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Sophie Page

Astrology is the art of predicting events on earth as well as human character and disposition from the movements of the planets and fixed stars. Medieval astrology encompassed both general concepts of celestial influence, and the technical art of making predictions with horoscopes, symbolic maps of the heavens at particular moments and places constructed from astronomical information. The scientific foundations of the art were developed in ancient Greece, largely lost in early medieval Europe and recovered by the Latin West from Arabic sources in the 12th and 13th centuries. Late medieval astrological images were successfully Christianized and were adapted to particular contexts, acquired local meanings and changed over time.

Astrology developed into a scientific branch of learning in ancient Greece, but because of the opposition of the Church Fathers it was transmitted to early medieval Europe in only fragmentary form in technically unsophisticated textbooks and popular divinatory genres. Literary and scientific texts provided more general ideas about the nature and attributes of the planets which were influential on later iconography. The first significant astrological images appear in 11th-century illustrated astronomical texts (e.g. London, BL, Cotton MS. Tiberius BV), which were acquired and produced by monasteries to aid with time-keeping and the construction of the Christian calendar....

Article

6th century, male.

Active during the second half of the 6th century BC.

Born in Magnesia ad Maeandrum.

Sculptor, architect.

Ancient Greek.

Bathycles, like many other Ionians in Asia, moved westwards under the threat from the Medes as first Lydia and then the coastal towns fell. He came eventually to work in Greece. Around 530 BC, he designed the vast decorative construction known as the ...

Article

6th century, male.

Active during the second half of the 6th century BC.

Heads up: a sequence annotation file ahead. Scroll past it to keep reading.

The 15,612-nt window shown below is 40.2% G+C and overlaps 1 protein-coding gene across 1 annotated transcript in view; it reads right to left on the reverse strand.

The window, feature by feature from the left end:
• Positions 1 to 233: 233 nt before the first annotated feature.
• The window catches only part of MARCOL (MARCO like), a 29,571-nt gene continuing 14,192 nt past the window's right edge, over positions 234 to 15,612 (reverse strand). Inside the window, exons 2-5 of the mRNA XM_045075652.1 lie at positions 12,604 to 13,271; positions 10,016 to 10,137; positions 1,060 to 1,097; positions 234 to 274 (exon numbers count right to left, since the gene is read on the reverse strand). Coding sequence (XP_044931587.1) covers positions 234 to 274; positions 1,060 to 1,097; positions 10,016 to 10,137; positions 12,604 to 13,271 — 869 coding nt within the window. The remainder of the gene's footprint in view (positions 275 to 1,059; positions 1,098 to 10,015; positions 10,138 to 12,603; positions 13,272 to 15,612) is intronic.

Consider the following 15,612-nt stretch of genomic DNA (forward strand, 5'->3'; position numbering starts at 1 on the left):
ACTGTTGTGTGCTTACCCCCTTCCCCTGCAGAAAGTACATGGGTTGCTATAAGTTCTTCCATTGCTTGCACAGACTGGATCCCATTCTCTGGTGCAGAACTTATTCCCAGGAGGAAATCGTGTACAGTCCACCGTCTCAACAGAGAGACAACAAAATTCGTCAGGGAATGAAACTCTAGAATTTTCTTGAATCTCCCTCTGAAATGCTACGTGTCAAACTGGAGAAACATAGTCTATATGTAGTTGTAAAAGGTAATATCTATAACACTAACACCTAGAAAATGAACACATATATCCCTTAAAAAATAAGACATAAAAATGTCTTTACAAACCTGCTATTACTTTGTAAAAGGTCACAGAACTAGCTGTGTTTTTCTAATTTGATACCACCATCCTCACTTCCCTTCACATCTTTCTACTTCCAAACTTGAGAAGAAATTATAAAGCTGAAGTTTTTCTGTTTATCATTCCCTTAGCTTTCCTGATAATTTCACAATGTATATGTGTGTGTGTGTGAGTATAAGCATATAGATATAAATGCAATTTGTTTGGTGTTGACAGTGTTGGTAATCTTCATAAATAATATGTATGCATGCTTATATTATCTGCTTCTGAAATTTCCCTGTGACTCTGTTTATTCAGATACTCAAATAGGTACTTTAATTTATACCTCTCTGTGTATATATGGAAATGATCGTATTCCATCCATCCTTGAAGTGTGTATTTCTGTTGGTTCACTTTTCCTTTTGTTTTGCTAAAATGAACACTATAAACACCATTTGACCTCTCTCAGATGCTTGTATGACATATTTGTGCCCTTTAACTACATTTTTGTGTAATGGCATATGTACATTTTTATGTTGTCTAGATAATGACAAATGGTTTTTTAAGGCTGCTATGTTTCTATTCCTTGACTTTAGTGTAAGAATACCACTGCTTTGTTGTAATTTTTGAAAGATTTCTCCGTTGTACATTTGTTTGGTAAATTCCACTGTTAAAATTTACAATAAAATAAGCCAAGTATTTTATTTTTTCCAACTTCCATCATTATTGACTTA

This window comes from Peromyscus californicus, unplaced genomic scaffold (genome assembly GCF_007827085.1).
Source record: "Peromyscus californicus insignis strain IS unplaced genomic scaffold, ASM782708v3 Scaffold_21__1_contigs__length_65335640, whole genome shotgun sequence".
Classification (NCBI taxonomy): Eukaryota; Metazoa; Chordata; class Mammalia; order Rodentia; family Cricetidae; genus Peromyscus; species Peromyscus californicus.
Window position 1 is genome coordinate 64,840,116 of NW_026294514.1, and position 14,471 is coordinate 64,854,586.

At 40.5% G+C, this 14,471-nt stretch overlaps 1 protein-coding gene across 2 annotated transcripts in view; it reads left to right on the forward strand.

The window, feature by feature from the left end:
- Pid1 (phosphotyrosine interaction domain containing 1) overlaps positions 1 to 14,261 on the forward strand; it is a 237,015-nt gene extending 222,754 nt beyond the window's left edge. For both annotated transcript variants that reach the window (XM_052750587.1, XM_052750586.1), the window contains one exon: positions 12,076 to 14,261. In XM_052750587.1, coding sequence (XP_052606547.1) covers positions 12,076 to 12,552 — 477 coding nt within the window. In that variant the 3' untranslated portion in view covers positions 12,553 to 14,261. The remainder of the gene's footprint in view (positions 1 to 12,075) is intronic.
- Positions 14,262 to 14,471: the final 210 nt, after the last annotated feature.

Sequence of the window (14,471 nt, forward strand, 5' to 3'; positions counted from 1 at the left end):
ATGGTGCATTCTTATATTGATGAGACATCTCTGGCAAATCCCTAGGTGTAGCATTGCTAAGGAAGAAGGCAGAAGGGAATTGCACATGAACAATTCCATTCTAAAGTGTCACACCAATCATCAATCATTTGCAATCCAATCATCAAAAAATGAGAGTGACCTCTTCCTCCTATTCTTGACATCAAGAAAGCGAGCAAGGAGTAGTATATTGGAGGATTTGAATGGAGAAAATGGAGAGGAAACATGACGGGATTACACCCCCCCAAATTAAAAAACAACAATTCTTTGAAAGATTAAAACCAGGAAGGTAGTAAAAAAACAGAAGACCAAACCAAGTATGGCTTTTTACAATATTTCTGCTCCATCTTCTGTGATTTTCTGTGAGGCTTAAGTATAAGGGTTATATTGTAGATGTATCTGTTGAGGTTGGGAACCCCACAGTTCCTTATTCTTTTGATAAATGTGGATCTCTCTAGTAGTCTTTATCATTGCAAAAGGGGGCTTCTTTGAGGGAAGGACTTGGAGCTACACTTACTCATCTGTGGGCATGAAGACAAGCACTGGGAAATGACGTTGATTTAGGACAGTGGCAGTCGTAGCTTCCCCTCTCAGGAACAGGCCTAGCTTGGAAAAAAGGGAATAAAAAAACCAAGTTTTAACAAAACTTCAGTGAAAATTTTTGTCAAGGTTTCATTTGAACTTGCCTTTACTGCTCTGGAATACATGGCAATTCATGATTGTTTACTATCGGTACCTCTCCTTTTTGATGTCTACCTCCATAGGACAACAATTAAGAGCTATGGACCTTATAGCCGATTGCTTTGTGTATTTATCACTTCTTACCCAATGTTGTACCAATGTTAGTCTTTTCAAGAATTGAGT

Born in Chios.

Sculptor, architect.

Ancient Greek.

Boupalus' work is known from the writings of Pausanias. Mention is made of a statue of Fortune, crowned with a polos (head-dress) and holding in her hand the horn of Amalthea. It is likely that Boupalus was the originator of this type of statue, so often copied by the Romans. They, and Augustus in particular, much appreciated his work, examples of which were placed in the temple of Apollo on the Palatine. Boupalus worked with his sculptor brother Athenis in several towns in Asia Minor and at Delos....

Article

Dinas  

9th century, male.

Active in Greece 850 BC.

Painter, designer of ornamental architectural features.

Ancient Greek.

Article

3rd century BC, male.

Active in Megara.

Sculptor.

Ancient Greek.

Eupalinus worked in Athens. He should not be confused with famous architect of the 6th century.

Article

Stephen T. Driscoll

Scottish royal centre in Perthshire, which reached its zenith in the late Pictish period (8th–9th centuries ad) and is the source of an assemblage of high quality ecclesiastical sculpture. Occupying the fertile heart of Strathearn, Forteviot has been more or less in continuous use as a ceremonial centre since the 3rd millennium bc and is the focus of élite burials from the Early Bronze Age (c. 1900 bc) through to the Pictish era. Cinead mac Alpín (Kenneth mac Alpine), the king traditionally identified with the foundation of the Gaelic kingdom of the Scots, died at the palacium (palace) of Forteviot in ad 858. It was eclipsed as a royal centre by Scone in ad 906, but remained a significant royal estate until the 13th century.

The only surviving fabric of the palace is a unique monolithic arch, presumably a chancel arch, carved with three moustached Picts in classical dress flanking a crucifix (now in the Royal Museum of Scotland, Edinburgh). Fragments of at least four additional sandstone crosses indicate the presence of a major church, perhaps a monastery. The celebrated Dupplin Cross (now in Dunning Church) originally overlooked Forteviot from the north. This monolithic, free-standing cross (2.5 m tall) bears a Latin inscription naming Constantine son of Fergus, King of the Picts (...

Article

7th century, male.

Active in Lacedaemonia probably during the 7th century BC.

Sculptor, architect.

Ancient Greek.

Gitiadas made a statue of Athena for the temple dedicated to the goddess in Sparta, as well as two tripods decorated with figures of Ares and Aphrodite for the temple of Apollo at Amyclae. He worked in bronze, particularly for the cladding on reliefs in a number of temples, such as that of Athena Chalkioikos (Athena of the Bronze House) in Sparta. This technique, more metalwork than sculpture, derived from eastern art. It is not possible to describe Gitiadas' style, since nothing remains of his work....

Article

Rhoecus  

7th century, male.

Born in Samos.

Sculptor, architect.

Ancient Greek.

Rhoecus, with his son Theodorus, built and decorated several temples, including that dedicated to Hera in Samos and the first temple of Artemis in Ephesus. With his son and Smilis of Aegina he directed work on the Labyrinth at Lemnos. He is said to have invented bronze casting for statues....